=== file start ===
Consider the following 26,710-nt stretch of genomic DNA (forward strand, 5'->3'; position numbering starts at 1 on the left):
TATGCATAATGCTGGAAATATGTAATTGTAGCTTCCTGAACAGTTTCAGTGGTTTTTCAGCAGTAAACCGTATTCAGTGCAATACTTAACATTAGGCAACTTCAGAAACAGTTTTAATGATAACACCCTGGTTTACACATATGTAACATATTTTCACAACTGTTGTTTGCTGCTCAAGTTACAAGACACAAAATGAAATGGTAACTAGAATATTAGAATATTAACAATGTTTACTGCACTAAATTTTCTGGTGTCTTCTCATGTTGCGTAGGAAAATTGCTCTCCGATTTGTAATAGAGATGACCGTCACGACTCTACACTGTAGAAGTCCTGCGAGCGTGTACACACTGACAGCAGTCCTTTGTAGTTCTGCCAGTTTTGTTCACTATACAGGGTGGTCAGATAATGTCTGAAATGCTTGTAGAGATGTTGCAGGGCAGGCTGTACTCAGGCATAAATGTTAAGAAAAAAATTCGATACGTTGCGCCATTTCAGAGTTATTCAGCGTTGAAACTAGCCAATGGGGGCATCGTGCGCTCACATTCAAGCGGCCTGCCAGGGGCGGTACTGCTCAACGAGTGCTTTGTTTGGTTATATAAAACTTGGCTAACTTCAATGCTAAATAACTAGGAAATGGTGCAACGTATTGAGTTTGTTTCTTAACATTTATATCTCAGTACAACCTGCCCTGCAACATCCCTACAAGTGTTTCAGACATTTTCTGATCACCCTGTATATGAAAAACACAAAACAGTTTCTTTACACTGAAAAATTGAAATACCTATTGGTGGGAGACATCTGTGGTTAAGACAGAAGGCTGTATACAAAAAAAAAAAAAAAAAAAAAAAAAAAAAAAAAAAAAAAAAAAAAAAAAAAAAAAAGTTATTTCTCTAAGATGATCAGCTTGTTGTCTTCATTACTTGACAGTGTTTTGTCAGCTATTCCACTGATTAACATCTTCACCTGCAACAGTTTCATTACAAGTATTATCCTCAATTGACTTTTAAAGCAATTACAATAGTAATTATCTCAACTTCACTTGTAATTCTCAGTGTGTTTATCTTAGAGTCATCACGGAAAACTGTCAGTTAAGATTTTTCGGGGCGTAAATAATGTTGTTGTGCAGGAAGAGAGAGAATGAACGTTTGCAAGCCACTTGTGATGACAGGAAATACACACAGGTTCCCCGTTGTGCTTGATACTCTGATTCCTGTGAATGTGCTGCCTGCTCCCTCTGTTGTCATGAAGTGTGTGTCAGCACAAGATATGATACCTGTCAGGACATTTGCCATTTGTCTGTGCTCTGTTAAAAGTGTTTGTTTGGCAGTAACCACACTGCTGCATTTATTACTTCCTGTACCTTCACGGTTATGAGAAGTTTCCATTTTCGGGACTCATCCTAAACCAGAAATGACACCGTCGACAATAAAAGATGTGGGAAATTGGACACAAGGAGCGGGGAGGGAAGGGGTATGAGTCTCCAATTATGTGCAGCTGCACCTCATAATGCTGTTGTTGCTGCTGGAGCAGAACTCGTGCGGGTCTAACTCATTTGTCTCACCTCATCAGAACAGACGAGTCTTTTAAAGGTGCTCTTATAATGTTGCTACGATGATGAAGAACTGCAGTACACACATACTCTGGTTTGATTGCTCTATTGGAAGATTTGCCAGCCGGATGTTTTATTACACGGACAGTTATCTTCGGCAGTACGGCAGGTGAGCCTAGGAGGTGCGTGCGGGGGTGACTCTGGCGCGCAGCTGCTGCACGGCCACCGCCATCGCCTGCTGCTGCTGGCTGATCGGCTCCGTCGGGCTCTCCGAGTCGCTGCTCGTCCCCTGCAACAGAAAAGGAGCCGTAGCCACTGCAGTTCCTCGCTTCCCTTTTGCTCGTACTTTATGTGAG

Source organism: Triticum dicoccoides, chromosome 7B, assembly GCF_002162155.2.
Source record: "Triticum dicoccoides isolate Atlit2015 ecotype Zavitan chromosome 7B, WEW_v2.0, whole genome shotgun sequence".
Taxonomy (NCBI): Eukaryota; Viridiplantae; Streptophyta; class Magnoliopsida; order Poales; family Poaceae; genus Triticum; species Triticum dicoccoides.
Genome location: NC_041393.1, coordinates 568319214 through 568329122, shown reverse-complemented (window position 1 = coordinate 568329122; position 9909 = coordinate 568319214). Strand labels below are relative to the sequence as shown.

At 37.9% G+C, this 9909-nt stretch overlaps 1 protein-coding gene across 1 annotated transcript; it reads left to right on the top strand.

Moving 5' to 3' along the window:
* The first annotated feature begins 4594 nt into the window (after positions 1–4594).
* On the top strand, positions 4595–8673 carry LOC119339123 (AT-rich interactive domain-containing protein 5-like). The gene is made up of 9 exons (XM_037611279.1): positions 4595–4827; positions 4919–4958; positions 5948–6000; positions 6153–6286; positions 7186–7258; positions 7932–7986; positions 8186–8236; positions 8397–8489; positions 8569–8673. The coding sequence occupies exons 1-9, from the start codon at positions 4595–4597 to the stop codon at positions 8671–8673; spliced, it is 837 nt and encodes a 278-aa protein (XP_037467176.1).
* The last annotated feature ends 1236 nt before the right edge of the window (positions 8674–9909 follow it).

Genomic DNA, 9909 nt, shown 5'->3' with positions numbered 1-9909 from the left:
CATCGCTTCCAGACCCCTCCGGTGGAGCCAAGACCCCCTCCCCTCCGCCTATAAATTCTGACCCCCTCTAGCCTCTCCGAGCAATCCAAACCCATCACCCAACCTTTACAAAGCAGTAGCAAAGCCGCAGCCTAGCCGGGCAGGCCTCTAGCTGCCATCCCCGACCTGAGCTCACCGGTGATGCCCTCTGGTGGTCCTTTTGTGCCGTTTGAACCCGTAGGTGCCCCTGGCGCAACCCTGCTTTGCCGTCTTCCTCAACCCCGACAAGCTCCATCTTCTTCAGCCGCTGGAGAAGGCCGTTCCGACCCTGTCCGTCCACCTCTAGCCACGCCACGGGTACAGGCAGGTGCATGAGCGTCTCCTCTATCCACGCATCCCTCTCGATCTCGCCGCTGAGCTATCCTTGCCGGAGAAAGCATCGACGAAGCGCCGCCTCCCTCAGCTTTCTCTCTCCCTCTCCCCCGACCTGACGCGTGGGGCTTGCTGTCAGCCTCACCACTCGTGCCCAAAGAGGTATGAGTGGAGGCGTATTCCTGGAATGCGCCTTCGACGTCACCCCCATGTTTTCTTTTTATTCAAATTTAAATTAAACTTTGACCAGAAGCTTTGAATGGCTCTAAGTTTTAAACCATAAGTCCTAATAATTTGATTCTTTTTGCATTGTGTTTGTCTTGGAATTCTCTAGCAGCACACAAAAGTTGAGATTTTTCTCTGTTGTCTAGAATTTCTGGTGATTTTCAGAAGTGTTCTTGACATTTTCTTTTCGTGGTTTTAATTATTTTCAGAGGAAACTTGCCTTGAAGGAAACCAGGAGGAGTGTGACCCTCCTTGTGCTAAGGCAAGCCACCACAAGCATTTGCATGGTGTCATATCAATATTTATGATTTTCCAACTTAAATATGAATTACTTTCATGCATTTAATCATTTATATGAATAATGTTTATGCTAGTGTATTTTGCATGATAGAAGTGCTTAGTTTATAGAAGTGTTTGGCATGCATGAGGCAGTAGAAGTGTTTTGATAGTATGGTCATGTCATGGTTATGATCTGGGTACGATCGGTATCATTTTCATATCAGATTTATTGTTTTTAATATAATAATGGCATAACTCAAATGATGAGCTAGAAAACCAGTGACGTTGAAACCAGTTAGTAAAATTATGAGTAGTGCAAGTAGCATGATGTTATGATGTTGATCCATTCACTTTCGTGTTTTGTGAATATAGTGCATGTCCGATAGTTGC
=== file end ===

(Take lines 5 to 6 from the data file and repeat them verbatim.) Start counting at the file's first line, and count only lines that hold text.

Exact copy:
Taxonomy (NCBI): Eukaryota; Viridiplantae; Streptophyta; class Magnoliopsida; order Poales; family Poaceae; genus Triticum; species Triticum dicoccoides.
Genome location: NC_041393.1, coordinates 568319214 through 568329122, shown reverse-complemented (window position 1 = coordinate 568329122; position 9909 = coordinate 568319214). Strand labels below are relative to the sequence as shown.